N.B. reports two more COVID-19 deaths; Edmundston doctors urge locals to follow rules

·3 min read

EDMUNDSTON, N.B. — New Brunswick reported two more deaths attributed to COVID-19 on Wednesday, including one in the Edmundston region where doctors are trying to convince the local population to take the pandemic more seriously.

The hard-hit area in northwestern New Brunswick has been under a 14-day lockdown since Sunday and has nearly half of the province's 327 active reported COVID-19 infections.

Several doctors joined the Edmundston mayor for a virtual news conference Wednesday to warn residents that the COVID-19 situation in the region could get out of hand if they don't follow public health orders.

“It’s in the face of the rising number of cases that we decided to sound the alarm because we know what could come; we’ve seen the predictions and we know if the situation doesn’t improve quickly, it could degenerate quickly," Dr. Jean-Philippe Lepage, an internist at the regional hospital, told reporters.

The two new COVID-related deaths involved people in their 70s, bringing the total number of people who have died from the pandemic to 16. One person died at a nursing home in Saint John — the sixth COVID-related death in the province to occur at the Shannex-owned Parkland Saint John complex.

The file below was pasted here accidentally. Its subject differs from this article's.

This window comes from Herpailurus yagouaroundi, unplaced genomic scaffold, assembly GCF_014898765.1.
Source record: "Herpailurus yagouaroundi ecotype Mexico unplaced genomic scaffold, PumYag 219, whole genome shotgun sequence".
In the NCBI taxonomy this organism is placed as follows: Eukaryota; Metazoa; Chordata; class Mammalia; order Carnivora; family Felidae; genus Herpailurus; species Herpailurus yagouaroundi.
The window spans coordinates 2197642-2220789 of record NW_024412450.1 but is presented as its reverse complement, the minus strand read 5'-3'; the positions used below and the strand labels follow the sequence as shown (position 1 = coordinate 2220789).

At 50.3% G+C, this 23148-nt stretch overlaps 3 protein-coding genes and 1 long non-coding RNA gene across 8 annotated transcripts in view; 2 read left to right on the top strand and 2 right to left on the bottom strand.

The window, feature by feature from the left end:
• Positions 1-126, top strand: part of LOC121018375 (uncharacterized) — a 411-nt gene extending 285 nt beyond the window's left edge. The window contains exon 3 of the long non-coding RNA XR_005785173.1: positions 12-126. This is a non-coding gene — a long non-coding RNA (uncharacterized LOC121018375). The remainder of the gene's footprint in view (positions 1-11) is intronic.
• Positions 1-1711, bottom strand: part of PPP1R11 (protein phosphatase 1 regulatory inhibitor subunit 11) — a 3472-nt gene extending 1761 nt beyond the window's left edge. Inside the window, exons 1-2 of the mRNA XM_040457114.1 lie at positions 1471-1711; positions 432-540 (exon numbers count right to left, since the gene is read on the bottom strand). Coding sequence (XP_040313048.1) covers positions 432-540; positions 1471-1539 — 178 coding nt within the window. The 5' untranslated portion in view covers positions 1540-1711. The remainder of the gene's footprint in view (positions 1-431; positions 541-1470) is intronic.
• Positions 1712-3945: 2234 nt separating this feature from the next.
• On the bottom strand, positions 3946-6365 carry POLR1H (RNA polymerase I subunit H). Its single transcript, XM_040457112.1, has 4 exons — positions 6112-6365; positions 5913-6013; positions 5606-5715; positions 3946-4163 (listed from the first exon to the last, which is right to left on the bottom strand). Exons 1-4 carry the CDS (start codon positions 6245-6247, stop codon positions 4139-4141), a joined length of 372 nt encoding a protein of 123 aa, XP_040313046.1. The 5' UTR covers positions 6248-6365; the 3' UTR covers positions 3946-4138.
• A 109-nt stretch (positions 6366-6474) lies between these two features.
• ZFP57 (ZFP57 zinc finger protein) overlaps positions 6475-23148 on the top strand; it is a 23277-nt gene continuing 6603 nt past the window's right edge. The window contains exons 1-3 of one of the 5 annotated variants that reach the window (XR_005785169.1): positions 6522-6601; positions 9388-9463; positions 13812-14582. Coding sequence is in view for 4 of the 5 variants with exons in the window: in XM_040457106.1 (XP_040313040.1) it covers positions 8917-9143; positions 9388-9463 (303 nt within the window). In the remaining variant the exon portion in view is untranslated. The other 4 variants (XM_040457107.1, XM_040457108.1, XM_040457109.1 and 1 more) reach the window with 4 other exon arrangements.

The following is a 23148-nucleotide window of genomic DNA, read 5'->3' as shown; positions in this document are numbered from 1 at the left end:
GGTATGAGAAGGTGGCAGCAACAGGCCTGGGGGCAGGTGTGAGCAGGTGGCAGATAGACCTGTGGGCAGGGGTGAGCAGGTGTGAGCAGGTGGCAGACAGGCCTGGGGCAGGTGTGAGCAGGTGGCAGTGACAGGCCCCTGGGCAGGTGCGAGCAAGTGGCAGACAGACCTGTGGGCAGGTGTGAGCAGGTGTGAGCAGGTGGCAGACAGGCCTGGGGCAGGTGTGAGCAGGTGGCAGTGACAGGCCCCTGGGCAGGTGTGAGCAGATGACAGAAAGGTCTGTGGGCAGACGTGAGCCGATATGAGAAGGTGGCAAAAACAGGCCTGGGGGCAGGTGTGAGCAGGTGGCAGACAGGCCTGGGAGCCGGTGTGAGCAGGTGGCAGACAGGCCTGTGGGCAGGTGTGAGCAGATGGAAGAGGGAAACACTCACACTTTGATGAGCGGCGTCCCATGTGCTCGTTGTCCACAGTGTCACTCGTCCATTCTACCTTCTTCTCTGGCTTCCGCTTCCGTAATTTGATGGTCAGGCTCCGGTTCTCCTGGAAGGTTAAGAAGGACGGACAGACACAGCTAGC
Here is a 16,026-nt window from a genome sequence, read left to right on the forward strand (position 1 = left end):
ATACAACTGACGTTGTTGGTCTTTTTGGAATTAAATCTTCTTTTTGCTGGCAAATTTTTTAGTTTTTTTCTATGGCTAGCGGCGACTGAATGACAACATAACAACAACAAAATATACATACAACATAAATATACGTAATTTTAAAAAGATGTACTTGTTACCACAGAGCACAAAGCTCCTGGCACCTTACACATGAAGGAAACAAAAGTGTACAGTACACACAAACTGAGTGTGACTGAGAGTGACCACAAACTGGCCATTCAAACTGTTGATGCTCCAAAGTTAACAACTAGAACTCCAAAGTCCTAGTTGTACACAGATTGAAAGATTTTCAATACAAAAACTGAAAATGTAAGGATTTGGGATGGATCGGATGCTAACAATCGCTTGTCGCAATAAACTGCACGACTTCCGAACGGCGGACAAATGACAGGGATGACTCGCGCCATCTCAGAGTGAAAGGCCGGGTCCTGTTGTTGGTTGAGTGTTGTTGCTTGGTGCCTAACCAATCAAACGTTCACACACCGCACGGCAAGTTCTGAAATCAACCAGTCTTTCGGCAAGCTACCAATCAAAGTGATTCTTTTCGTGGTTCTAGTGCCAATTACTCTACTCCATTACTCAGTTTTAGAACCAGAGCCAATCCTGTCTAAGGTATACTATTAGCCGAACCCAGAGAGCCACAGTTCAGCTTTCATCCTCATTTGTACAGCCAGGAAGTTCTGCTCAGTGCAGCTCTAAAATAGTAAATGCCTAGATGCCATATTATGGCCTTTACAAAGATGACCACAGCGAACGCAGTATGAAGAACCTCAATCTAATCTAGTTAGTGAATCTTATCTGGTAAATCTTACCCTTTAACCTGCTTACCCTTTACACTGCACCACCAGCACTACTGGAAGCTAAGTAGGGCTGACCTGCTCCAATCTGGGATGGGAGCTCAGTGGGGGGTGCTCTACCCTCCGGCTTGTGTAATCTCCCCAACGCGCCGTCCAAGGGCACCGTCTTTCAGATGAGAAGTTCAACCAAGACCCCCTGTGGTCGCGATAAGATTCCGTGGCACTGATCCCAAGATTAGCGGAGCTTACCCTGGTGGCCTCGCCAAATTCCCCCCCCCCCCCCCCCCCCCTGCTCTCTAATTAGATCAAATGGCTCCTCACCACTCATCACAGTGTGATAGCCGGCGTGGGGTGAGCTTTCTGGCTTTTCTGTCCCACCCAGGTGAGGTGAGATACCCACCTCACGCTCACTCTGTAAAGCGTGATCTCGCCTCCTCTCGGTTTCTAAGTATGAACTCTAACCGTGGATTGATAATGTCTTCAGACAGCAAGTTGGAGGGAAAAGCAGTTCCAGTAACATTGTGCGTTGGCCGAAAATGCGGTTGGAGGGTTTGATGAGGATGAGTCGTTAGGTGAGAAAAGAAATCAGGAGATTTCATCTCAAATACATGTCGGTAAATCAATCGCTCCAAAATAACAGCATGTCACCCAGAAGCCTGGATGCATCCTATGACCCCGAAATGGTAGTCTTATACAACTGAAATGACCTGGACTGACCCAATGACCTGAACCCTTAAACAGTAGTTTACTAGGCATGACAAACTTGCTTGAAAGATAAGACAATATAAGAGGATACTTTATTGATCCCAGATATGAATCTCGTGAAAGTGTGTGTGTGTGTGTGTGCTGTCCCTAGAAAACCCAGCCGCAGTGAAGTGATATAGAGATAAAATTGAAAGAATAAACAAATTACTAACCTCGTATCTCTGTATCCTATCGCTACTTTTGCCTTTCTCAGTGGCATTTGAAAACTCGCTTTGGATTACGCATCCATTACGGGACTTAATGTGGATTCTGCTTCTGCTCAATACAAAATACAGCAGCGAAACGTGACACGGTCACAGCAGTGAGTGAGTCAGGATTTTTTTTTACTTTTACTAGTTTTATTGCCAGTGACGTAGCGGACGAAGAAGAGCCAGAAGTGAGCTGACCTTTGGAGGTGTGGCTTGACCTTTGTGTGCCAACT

The other death occurred in Edmundston, where Lepage said he and his colleagues are concerned that residents don't believe in the seriousness of the pandemic and aren't interested in getting tested. He said health workers hope that people in the largely French-speaking part of the province will understand the urgency of the situation if they see doctors repeating the message to follow health orders.

Dr. Vincent Moreau, an emergency room physician, said too many patients are showing up to the ER who don't believe they have COVID-19 and haven't been tested but who want to be treated for a bad cold.

"There's no treatment for COVID-19 and by coming to the emergency room, you could be contaminating people who are sick or health-care employees," Moreau said, adding that those with more serious symptoms should come to the hospital. The rest, he said, should get tested and limit their contacts.

Lepage said the situation in the region is worse in nursing homes than in hospitals, but said the relatively high number of cases in the community could quickly become unmanageable.

“As we are a small region, the health resources are limited, we don’t have hundreds of beds so if a lot of people get COVID at the same time, it will have an impact on the health system,” Lepage said.

The province reported 14 new infections on Wednesday — including six in Edmundston — for a total of 1,175 since the beginning of the pandemic. Health officials said six patients were in hospital with the disease, including two in intensive care.

This report by The Canadian Press was first published Jan. 27, 2021.

— By Sidhartha Banerjee in Montreal.

The Canadian Press